An ample case has been made by others that the specific journal raised by the OP is on the lower end of the scale to many parties.

On the lower end of the scale is not as bad as outright illegitimate. Suppose for example we have a journal with a very low impact factor. That journal would be on the lower end of the scale, but it would still be legit. On the other hand, a journal on the predatory journal list is not legit. Hence, publishing something in the former journal is "better" than publishing something on the latter.

One of the biggest things I was asking is which category should I classify that journal by? Is it legitimate journal on the lower end of the scale, or is it a fake journal? Thats what I was trying to ask.

Dr. Courtney said:
But over the next decade, the thread title will attract a readership with an interest in how the question applies to different journals. PF and similar forums have many more "lurkers" that glean the info they need from search functions rather than repeating similar questions. My answers above have them in mind, as well as informing the OP how other journals may be viewed by those reading their CV. The question of "How do I pick a journal to submit to?" comes up often, and I don't think it wise to limit the discussion to a single journal here, since the principles are more general.

Is there a way for you to split your answer in two parts: one part dealing with that specific journal and the other part with more general advice? Because I do want to know the answer about the specific journal -- even though more general advice will help too.
 
  • #60
Dr. Courtney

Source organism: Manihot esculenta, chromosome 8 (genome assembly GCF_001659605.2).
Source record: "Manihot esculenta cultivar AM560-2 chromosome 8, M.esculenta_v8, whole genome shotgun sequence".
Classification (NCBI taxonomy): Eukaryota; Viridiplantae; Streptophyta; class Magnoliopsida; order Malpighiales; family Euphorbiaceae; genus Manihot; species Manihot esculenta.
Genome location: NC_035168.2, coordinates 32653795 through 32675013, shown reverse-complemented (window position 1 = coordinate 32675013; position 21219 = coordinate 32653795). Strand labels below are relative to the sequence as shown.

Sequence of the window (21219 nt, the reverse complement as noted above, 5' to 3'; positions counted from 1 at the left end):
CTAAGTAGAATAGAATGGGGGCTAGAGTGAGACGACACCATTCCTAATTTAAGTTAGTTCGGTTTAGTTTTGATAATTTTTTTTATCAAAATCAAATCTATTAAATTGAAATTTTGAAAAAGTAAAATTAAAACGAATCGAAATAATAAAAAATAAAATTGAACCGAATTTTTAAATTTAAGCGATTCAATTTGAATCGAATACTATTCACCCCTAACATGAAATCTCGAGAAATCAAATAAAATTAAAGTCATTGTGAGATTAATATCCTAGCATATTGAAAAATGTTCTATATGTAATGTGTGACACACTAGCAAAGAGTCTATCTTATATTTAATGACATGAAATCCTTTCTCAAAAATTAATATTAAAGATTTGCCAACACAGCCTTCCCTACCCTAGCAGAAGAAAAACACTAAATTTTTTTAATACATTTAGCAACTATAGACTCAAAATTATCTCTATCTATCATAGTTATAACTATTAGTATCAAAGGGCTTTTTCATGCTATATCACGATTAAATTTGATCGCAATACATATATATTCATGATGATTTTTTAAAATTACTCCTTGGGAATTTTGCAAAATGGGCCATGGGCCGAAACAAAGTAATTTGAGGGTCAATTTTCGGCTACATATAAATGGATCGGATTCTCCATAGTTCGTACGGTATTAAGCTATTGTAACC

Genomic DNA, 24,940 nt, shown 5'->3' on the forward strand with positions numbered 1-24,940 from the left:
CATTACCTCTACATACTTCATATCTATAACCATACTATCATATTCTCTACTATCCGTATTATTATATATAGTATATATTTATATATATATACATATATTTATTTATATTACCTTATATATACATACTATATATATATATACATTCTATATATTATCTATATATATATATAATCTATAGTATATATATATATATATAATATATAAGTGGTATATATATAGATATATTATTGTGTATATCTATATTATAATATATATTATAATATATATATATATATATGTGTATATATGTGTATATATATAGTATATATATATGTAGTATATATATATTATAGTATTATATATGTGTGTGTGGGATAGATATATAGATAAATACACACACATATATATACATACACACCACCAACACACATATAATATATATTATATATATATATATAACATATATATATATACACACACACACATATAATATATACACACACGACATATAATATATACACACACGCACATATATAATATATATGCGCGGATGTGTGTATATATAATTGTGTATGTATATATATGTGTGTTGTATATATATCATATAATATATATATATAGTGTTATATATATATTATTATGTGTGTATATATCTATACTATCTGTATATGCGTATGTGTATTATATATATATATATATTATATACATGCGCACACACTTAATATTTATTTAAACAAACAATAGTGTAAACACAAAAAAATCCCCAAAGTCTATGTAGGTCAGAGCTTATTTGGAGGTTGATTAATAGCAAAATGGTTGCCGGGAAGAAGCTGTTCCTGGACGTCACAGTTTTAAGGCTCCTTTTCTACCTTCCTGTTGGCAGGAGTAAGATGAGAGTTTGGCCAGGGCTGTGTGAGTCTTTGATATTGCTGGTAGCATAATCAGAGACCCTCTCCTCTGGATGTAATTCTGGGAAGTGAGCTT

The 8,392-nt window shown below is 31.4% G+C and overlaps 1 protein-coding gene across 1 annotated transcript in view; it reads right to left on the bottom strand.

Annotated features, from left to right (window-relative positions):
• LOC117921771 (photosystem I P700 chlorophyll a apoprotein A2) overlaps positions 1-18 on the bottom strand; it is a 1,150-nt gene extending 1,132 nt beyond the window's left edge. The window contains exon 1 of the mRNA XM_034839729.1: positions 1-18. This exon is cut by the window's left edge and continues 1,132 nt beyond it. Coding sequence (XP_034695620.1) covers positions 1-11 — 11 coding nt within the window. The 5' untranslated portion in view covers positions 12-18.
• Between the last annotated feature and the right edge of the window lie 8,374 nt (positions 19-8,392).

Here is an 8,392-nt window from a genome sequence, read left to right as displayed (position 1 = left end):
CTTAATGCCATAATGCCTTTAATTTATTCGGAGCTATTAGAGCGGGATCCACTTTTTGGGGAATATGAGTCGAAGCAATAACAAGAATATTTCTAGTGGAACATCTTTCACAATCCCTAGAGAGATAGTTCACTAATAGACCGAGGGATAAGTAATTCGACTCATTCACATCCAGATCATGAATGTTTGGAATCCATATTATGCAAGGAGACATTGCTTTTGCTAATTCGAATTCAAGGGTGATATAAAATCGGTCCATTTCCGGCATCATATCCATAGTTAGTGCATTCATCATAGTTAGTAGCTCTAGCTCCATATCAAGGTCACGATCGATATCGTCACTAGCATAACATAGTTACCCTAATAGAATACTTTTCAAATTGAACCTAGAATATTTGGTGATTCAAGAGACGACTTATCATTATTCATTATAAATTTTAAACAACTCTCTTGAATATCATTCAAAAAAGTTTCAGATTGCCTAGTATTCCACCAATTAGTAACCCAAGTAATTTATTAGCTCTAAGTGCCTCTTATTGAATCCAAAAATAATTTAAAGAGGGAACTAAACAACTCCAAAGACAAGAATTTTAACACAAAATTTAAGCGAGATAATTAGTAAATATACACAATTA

Education Advisor
Insights Author
Gold Member
2020 Award
3,332
2,512
Basically I want to do theoretical physics but at the same time there is too much competition for me to have a reasonable chance (unless my number of publications drastically improves) so I would like to find a way to bipass that competition if at all possible. So if you have any suggestions please let me know.

Do you want to "do" theoretical physics or do you want to get "PAID" for a job that is mostly doing theoretical physics. If you want to "do" theoretical physics, then get some teaching experience before you graduate, and get a job teaching physics at a teaching focused college. After your first couple of years, you'll have about 10 hours a week during the semesters and 40 hours a week during the summers to "do" theoretical physics.

Getting "PAID" to do theoretical physics is a much taller order that only the very best manage to accomplish. You have not made the kind of impression here on PF that you're a great prospect for that career.

Actually, in the thread title, I "was" intending to ask "Is journal YYY legit". But, like you said, there is a question on how do you define legit. So I fugured at the moment that my ability to cite it on a CV might be one way to define it. Thats why I phrased the title the way I did.

You've gotten ample feedback here that the specific journal in question is not likely to be viewed favorably by those reviewing your CV for positions in theoretical physics.